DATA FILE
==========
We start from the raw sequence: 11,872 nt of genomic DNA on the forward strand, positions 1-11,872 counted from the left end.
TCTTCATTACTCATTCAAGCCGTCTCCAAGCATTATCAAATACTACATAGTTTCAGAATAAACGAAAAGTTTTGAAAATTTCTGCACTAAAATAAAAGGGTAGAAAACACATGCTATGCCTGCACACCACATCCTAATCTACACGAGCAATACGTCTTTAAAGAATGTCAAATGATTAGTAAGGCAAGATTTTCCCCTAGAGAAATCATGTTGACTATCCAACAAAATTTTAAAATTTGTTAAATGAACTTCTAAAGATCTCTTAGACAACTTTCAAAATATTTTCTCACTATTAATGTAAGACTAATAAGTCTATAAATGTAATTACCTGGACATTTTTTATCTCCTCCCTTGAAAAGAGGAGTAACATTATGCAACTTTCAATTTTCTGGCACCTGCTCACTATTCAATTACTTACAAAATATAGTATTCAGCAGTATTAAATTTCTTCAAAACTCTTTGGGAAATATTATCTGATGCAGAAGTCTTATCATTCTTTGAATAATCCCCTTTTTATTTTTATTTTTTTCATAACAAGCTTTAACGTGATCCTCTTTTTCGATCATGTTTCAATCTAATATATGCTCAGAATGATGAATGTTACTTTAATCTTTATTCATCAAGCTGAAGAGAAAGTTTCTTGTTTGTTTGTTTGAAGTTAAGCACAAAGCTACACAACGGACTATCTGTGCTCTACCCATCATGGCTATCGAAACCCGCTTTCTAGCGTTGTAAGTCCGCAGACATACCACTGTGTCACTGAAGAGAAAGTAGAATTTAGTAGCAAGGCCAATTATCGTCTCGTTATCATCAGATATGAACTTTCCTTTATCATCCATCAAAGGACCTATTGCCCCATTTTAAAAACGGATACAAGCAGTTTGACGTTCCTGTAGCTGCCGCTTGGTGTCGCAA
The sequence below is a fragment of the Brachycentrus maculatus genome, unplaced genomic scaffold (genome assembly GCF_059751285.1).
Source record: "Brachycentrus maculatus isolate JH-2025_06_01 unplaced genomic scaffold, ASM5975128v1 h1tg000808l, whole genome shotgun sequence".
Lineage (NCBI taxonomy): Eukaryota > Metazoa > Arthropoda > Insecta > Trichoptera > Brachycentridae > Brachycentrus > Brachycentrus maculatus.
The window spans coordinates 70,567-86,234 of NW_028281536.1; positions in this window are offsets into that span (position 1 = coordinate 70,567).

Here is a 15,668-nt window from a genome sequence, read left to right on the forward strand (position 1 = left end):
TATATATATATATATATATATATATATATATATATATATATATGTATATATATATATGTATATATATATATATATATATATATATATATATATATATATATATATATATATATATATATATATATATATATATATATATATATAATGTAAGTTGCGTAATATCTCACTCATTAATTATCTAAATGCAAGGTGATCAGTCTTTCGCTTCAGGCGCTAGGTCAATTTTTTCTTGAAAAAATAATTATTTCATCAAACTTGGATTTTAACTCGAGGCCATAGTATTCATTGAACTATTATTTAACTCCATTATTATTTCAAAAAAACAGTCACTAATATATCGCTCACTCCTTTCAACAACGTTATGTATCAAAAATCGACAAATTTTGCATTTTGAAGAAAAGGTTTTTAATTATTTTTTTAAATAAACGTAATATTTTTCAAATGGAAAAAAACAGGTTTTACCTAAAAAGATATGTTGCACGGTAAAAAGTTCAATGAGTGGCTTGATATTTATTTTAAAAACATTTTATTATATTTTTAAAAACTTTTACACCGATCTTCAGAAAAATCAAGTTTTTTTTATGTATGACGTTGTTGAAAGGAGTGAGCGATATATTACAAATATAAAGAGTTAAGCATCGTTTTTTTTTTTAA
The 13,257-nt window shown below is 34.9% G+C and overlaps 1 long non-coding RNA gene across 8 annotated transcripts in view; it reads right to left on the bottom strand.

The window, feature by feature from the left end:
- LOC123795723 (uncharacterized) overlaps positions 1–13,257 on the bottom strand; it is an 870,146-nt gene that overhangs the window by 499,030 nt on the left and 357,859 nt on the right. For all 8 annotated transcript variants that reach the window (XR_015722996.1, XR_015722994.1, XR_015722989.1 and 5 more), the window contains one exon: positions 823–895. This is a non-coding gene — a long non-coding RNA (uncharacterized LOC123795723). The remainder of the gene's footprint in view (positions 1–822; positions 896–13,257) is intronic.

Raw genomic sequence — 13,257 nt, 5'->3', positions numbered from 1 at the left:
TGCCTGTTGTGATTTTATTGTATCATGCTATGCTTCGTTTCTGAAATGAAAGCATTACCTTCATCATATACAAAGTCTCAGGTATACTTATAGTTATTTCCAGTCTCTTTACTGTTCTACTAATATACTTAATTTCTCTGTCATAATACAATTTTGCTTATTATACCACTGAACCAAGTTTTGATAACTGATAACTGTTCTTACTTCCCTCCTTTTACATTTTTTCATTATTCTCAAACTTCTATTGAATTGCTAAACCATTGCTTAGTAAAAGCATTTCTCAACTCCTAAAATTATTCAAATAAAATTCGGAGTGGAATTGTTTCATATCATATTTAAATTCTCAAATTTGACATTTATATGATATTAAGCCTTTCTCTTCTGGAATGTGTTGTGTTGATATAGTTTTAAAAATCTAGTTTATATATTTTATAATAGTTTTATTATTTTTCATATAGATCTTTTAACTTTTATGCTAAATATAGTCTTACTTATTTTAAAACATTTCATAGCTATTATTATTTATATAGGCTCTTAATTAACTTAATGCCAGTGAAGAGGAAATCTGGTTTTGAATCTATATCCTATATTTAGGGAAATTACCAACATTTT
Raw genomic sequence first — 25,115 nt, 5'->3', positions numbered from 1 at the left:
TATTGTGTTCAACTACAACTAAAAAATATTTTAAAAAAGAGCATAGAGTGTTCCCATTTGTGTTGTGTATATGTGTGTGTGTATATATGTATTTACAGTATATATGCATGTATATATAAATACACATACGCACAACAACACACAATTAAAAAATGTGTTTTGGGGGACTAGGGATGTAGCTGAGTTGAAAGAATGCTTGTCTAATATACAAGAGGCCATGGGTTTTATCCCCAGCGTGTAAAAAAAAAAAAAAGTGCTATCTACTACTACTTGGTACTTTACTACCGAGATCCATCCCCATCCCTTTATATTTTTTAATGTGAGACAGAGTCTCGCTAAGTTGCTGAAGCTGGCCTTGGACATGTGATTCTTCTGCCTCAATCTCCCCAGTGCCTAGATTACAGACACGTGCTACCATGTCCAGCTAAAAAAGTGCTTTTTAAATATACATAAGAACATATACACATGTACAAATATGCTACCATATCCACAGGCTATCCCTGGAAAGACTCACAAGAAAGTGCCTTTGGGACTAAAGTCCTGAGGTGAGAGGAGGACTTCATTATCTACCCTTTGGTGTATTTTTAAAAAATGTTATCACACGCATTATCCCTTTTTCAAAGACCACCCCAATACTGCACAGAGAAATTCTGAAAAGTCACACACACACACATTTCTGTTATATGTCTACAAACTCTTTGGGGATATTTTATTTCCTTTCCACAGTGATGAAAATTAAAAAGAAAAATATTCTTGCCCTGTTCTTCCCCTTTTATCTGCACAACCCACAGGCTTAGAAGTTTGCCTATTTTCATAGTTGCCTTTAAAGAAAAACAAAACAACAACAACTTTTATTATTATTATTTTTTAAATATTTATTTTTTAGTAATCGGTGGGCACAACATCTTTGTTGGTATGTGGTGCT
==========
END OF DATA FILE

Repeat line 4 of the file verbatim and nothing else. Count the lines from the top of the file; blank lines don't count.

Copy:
Source record: "Brachycentrus maculatus isolate JH-2025_06_01 unplaced genomic scaffold, ASM5975128v1 h1tg000808l, whole genome shotgun sequence".